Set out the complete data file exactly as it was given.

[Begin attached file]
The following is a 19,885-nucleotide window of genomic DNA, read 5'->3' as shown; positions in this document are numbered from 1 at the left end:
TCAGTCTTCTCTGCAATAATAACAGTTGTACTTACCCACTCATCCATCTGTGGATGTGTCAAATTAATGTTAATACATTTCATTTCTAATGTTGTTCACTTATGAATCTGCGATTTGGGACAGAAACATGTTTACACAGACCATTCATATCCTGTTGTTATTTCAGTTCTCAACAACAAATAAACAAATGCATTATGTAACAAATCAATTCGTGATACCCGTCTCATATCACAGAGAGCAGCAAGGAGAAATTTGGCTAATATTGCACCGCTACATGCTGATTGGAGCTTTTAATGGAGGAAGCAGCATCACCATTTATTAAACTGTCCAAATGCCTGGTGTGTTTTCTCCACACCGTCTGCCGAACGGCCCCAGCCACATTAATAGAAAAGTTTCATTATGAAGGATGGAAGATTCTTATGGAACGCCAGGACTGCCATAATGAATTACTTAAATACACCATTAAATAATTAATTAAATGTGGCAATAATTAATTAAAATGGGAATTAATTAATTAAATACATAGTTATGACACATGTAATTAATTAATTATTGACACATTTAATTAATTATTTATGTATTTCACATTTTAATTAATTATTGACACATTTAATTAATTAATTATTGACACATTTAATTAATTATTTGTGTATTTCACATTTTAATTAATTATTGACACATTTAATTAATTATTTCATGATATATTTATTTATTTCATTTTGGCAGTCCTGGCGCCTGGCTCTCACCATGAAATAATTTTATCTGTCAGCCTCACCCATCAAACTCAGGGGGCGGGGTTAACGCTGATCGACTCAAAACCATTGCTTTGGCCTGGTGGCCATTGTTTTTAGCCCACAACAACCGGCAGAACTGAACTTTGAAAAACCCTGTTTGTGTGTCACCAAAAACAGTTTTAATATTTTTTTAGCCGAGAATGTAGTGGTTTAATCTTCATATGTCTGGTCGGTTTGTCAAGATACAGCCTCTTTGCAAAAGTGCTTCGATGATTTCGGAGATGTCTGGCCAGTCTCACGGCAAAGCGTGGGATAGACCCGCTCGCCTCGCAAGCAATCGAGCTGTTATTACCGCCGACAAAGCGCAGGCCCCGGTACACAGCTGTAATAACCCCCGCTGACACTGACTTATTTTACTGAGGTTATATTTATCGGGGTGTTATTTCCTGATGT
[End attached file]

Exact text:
The following is a 19,885-nucleotide window of genomic DNA, read 5'->3' as shown; positions in this document are numbered from 1 at the left end:
TCAGTCTTCTCTGCAATAATAACAGTTGTACTTACCCACTCATCCATCTGTGGATGTGTCAAATTAATGTTAATACATTTCATTTCTAATGTTGTTCACTTATGAATCTGCGATTTGGGACAGAAACATGTTTACACAGACCATTCATATCCTGTTGTTATTTCAGTTCTCAACAACAAATAAACAAATGCATTATGTAACAAATCAATTCGTGATACCCGTCTCATATCACAGAGAGCAGCAAGGAGAAATTTGGCTAATATTGCACCGCTACATGCTGATTGGAGCTTTTAATGGAGGAAGCAGCATCACCATTTATTAAACTGTCCAAATGCCTGGTGTGTTTTCTCCACACCGTCTGCCGAACGGCCCCAGCCACATTAATAGAAAAGTTTCATTATGAAGGATGGAAGATTCTTATGGAACGCCAGGACTGCCATAATGAATTACTTAAATACACCATTAAATAATTAATTAAATGTGGCAATAATTAATTAAAATGGGAATTAATTAATTAAATACATAGTTATGACACATGTAATTAATTAATTATTGACACATTTAATTAATTATTTATGTATTTCACATTTTAATTAATTATTGACACATTTAATTAATTAATTATTGACACATTTAATTAATTATTTGTGTATTTCACATTTTAATTAATTATTGACACATTTAATTAATTATTTCATGATATATTTATTTATTTCATTTTGGCAGTCCTGGCGCCTGGCTCTCACCATGAAATAATTTTATCTGTCAGCCTCACCCATCAAACTCAGGGGGCGGGGTTAACGCTGATCGACTCAAAACCATTGCTTTGGCCTGGTGGCCATTGTTTTTAGCCCACAACAACCGGCAGAACTGAACTTTGAAAAACCCTGTTTGTGTGTCACCAAAAACAGTTTTAATATTTTTTTAGCCGAGAATGTAGTGGTTTAATCTTCATATGTCTGGTCGGTTTGTCAAGATACAGCCTCTTTGCAAAAGTGCTTCGATGATTTCGGAGATGTCTGGCCAGTCTCACGGCAAAGCGTGGGATAGACCCGCTCGCCTCGCAAGCAATCGAGCTGTTATTACCGCCGACAAAGCGCAGGCCCCGGTACACAGCTGTAATAACCCCCGCTGACACTGACTTATTTTACTGAGGTTATATTTATCGGGGTGTTATTTCCTGATGT